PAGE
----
National developers Witkoff, Kushner, PMG, Crescent Heights talk betting big on South Florida at TRD’s Miami event

Steve Witkoff compares South Florida to buying in New York City in the 90’s

National /
Nov.November 11, 2021 12:30 PM
The Real Deal's Erin Hudson with Property Markets Group's Kevin Maloney, Crescent Heights' Russell Galbut, Kushner Companies' Nikki Kushner Meyer and Witkoff Group's Steve Witkoff

The Real Deal’s Erin Hudson with Property Markets Group’s Kevin Maloney, Crescent Heights’ Russell Galbut, Kushner Companies’ Nikki Kushner Meyer and Witkoff Group’s Steve Witkoff

The panel topic at The Real Deal’s South Florida Real Estate Showcase and Forum on Wednesday was national development, but the panelists wanted to talk about South Florida.

The panelists — Nicole Kushner Meyer, Steve Witkoff, Russell Galbut, and Kevin Maloney — have projects in other markets, such as New Jersey, New York and California. Yet, they said the warm weather and cultural institutions in South Florida are hard to compare to anywhere else today.

Steve Witkoff said the South Florida market is similar to buying in New York City in the 1990s, prior to the massive flow of institutional capital into the city. He said rents in South Florida, which already have risen across asset classes since the start of the pandemic, are only going up more.

“We have a big call on Florida,” he said of Witkoff, the New York-based development firm he leads.

The Real Deal's Erin Hudson with Property Markets Group's Kevin Maloney, Crescent Heights' Russell Galbut, Kushner Companies' Nikki Kushner Meyer and Witkoff Group's Steve Witkoff

The Real Deal’s Erin Hudson with Property Markets Group’s Kevin Maloney, Crescent Heights’ Russell Galbut, Kushner Companies’ Nikki Kushner Meyer and Witkoff Group’s Steve Witkoff

In the panel moderated by TRD’s Erin Hudson, held at Mana Wynwood in Miami, the developers touted Florida’s pro-business environment, and also the millions of dollars companies have invested in the state in recent months.

Russell Galbut, who is one of South Florida’s most active developers, said remote work spurred on by Covid-19 is a game changer, making real estate values even more attractive since people can work outside of the office.

“You are seeing a generational shift,” said Galbut, CEO of Miami Beach-based Crescent Heights. “South Florida is a recipient of that.”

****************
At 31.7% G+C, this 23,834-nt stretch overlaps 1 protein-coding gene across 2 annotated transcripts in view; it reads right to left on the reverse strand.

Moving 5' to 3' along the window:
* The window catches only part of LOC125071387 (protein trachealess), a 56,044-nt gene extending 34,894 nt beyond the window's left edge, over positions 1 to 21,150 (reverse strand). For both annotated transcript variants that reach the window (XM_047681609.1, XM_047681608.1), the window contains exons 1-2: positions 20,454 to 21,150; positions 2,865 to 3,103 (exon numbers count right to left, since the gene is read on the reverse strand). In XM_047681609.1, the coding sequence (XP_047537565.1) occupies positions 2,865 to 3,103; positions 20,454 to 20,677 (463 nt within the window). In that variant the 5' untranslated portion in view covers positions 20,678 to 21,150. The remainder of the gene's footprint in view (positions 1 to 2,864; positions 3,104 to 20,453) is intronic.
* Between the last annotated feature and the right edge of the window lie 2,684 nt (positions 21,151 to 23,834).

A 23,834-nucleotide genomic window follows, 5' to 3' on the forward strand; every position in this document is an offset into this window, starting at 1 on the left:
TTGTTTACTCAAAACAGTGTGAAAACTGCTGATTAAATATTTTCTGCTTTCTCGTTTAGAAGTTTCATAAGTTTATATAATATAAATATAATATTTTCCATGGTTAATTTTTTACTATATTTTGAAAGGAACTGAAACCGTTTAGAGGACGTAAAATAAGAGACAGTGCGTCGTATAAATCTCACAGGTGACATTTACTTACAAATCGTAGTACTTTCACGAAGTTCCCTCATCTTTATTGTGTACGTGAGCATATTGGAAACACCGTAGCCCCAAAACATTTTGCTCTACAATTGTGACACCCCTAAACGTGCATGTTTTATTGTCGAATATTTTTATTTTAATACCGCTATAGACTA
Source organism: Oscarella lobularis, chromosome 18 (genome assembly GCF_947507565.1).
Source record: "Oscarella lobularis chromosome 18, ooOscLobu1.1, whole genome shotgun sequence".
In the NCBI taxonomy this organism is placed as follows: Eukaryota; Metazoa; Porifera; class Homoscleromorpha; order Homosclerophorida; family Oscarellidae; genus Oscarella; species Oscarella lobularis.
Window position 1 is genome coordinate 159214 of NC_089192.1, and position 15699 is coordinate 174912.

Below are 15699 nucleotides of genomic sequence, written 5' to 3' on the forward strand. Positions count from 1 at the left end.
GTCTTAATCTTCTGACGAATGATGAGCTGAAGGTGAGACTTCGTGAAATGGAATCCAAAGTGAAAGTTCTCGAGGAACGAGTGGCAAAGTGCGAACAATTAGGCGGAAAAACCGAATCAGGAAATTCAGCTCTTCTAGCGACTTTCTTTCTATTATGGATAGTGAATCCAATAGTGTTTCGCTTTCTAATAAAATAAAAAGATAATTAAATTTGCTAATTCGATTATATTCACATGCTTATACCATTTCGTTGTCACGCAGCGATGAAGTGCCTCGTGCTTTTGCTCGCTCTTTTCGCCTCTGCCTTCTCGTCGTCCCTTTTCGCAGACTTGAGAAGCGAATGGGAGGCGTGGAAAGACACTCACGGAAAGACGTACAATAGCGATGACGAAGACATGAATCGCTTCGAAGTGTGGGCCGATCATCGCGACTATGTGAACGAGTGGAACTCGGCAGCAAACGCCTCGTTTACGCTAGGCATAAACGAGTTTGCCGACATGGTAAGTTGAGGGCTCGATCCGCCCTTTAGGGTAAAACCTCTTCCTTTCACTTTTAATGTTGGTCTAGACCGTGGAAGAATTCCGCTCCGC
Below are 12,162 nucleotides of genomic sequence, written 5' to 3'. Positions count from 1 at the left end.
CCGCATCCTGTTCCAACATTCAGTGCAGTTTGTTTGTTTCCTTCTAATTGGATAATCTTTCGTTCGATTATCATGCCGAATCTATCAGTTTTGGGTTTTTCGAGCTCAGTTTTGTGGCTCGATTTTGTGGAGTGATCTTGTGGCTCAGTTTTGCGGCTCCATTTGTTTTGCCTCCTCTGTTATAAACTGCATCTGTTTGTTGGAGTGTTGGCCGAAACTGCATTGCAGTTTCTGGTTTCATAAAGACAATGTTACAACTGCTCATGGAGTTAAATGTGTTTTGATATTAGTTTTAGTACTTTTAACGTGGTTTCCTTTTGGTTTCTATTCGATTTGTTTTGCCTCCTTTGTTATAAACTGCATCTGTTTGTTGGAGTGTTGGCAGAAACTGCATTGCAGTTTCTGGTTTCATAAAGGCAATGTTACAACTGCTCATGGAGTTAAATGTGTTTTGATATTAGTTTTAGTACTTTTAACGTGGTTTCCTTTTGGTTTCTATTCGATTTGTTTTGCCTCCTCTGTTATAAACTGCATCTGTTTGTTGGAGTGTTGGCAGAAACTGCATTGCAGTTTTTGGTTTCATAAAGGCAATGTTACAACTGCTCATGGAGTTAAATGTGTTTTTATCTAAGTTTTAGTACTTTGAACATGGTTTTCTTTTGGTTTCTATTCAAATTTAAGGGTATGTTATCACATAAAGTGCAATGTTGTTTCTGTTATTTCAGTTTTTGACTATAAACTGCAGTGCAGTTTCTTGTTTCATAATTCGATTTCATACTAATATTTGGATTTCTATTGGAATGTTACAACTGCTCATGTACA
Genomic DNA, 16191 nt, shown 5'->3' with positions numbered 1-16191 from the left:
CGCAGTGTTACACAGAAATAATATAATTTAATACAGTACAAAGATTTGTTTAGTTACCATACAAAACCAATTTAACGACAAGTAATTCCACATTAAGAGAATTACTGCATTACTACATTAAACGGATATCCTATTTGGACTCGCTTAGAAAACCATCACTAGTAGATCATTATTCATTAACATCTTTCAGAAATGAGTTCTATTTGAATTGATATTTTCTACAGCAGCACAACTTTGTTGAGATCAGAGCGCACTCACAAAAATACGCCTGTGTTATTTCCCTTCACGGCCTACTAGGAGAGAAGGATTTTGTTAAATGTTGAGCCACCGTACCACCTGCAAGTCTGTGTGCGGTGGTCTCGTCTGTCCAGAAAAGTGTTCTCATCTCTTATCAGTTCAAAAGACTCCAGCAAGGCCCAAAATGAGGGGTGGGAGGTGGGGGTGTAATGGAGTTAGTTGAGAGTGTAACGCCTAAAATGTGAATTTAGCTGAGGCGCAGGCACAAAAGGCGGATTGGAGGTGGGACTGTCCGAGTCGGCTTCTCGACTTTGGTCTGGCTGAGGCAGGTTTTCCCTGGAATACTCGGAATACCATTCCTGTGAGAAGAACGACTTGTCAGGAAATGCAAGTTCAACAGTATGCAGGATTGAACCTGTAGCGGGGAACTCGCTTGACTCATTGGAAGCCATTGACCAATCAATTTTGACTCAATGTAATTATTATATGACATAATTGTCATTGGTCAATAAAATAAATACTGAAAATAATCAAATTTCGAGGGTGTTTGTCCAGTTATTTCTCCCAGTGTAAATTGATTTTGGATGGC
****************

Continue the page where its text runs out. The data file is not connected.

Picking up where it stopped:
But there is a world beyond South Florida.

The developers said they target areas with population growth. Many highlighted cities such as Nashville, Tennessee, or Louisville, Kentucky as desirable cities for real estate acquisitions. Maloney, the founder of New York-based PMG, added that developers seek out certain neighborhoods or “sub-markets” for growth.

“There are dozens and dozens of submarkets that will be so successful in the next several years,” Maloney said. “That’s where you want to be looking.”

Nicole Kushner Meyer, the newly appointed president of New York-based Kushner Companies, said her team recently expanded into Kentucky, Georgia, and Alabama.

“When you are looking at those markets it opens up your mind for opportunities,” she said.

Galbut said life has returned to normal in most cities after the pandemic forced people to hunker down and left city centers barren. The lone exception is San Francisco, he added. But this has also led to buying opportunities. He recently purchased a parcel for $40 million that he said five years would have sold for $110 million.

“San Francisco will come back, whether its two years or three years,” Galbut said.

Returning to the topic of South Florida, the panelists said they were not interested in buying the site of the collapsed Champlain Tower South condo building in Surfside. The building collapsed in late June, leading to 98 deaths. The cause of the collapse is still under investigation.

“That is not for us,” Maloney said. “I go by there probably a few times a week. It makes me want to cry.”

The site is heading to auction next year, with proceeds to be allocated to victims’ families and survivors. Damac Properties, a Dubai-based developer, made a $120 million stalking horse bid to buy the property in September.

“As a developer, you have to appreciate where land is,” Galbut said. “This particular property — it’s so terrible as to what’s happened there. As an individual, I would not want to buy that.”





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